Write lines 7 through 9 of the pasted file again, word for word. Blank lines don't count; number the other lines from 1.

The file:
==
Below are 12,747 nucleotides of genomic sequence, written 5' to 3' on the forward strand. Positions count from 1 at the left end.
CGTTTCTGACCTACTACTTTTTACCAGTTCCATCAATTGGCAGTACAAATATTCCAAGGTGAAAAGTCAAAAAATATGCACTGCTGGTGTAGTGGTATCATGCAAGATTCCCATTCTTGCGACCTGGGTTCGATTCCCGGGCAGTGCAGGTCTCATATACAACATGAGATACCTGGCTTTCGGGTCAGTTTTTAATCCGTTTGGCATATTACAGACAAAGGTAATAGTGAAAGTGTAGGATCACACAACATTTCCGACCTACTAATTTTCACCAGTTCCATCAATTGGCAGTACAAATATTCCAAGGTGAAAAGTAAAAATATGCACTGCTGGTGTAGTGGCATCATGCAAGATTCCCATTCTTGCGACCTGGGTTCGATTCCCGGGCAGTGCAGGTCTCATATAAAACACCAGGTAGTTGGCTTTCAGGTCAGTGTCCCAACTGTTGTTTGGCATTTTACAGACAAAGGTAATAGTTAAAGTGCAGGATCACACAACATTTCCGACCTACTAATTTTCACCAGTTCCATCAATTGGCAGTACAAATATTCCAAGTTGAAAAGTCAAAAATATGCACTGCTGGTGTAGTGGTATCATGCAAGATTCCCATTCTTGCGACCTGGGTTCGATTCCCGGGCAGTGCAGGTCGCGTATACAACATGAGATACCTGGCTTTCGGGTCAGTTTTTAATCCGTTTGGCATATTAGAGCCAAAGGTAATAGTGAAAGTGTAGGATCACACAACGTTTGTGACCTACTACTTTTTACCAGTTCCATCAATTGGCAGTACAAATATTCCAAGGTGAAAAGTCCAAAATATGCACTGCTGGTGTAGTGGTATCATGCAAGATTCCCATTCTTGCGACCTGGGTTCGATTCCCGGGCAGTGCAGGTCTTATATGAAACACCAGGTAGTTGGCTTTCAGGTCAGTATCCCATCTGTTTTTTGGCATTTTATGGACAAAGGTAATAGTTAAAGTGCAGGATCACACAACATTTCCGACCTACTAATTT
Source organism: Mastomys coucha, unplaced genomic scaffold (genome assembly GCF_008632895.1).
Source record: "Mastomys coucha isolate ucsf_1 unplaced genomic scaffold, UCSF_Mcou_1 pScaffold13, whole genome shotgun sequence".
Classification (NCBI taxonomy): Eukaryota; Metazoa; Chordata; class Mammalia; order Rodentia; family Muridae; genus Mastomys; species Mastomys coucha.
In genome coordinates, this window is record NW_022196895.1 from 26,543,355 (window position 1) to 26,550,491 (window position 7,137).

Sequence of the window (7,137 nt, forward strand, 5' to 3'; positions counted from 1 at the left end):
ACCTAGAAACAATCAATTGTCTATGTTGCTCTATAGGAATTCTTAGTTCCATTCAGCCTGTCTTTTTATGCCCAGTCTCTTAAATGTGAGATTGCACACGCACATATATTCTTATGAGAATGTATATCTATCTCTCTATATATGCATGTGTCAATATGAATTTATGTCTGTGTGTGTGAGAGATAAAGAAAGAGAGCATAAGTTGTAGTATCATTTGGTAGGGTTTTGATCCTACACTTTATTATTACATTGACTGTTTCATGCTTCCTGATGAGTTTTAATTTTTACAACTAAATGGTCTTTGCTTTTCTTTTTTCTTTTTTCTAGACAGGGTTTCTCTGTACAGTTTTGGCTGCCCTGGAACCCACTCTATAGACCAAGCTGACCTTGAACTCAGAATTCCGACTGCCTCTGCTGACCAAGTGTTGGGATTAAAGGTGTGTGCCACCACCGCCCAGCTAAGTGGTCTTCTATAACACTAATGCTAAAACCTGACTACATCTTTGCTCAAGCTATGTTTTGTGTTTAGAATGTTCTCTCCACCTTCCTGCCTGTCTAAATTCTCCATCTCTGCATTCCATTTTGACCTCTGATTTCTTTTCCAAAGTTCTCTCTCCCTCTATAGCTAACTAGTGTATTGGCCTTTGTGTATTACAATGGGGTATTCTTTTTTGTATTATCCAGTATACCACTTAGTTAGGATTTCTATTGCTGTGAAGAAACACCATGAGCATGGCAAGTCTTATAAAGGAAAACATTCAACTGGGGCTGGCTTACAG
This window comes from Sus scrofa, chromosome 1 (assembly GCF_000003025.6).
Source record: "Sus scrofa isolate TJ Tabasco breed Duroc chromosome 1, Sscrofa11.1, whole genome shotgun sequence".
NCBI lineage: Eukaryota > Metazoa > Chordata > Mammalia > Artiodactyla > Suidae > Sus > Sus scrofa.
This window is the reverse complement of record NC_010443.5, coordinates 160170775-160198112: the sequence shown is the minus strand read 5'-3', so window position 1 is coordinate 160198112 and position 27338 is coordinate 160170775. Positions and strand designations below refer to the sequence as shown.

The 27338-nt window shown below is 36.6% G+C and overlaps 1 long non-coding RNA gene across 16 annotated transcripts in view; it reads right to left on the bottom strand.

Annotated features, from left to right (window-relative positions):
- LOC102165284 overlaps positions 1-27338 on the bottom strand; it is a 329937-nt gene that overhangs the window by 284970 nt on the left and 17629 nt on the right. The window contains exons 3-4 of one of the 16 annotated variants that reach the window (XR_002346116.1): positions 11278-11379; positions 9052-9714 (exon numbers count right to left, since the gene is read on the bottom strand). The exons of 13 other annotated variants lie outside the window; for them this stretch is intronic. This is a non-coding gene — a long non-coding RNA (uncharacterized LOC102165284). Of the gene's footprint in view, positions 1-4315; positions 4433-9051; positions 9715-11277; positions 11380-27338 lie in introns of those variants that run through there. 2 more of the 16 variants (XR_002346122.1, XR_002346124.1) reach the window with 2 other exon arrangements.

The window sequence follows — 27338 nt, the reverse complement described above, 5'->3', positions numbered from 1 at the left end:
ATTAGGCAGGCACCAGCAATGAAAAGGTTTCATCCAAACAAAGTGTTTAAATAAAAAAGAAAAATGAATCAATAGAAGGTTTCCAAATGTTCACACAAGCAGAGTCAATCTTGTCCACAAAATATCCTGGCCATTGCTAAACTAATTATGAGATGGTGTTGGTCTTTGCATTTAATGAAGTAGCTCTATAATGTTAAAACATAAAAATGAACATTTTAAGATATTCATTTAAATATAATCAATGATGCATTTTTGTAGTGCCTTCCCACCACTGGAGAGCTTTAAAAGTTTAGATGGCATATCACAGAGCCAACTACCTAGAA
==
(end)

Sequence of the window (7,137 nt, forward strand, 5' to 3'; positions counted from 1 at the left end):
ACCTAGAAACAATCAATTGTCTATGTTGCTCTATAGGAATTCTTAGTTCCATTCAGCCTGTCTTTTTATGCCCAGTCTCTTAAATGTGAGATTGCACACGCACATATATTCTTATGAGAATGTATATCTATCTCTCTATATATGCATGTGTCAATATGAATTTATGTCTGTGTGTGTGAGAGATAAAGAAAGAGAGCATAAGTTGTAGTATCATTTGGTAGGGTTTTGATCCTACACTTTATTATTACATTGACTGTTTCATGCTTCCTGATGAGTTTTAATTTTTACAACTAAATGGTCTTTGCTTTTCTTTTTTCTTTTTTCTAGACAGGGTTTCTCTGTACAGTTTTGGCTGCCCTGGAACCCACTCTATAGACCAAGCTGACCTTGAACTCAGAATTCCGACTGCCTCTGCTGACCAAGTGTTGGGATTAAAGGTGTGTGCCACCACCGCCCAGCTAAGTGGTCTTCTATAACACTAATGCTAAAACCTGACTACATCTTTGCTCAAGCTATGTTTTGTGTTTAGAATGTTCTCTCCACCTTCCTGCCTGTCTAAATTCTCCATCTCTGCATTCCATTTTGACCTCTGATTTCTTTTCCAAAGTTCTCTCTCCCTCTATAGCTAACTAGTGTATTGGCCTTTGTGTATTACAATGGGGTATTCTTTTTTGTATTATCCAGTATACCACTTAGTTAGGATTTCTATTGCTGTGAAGAAACACCATGAGCATGGCAAGTCTTATAAAGGAAAACATTCAACTGGGGCTGGCTTACAG
This window comes from Sus scrofa, chromosome 1 (assembly GCF_000003025.6).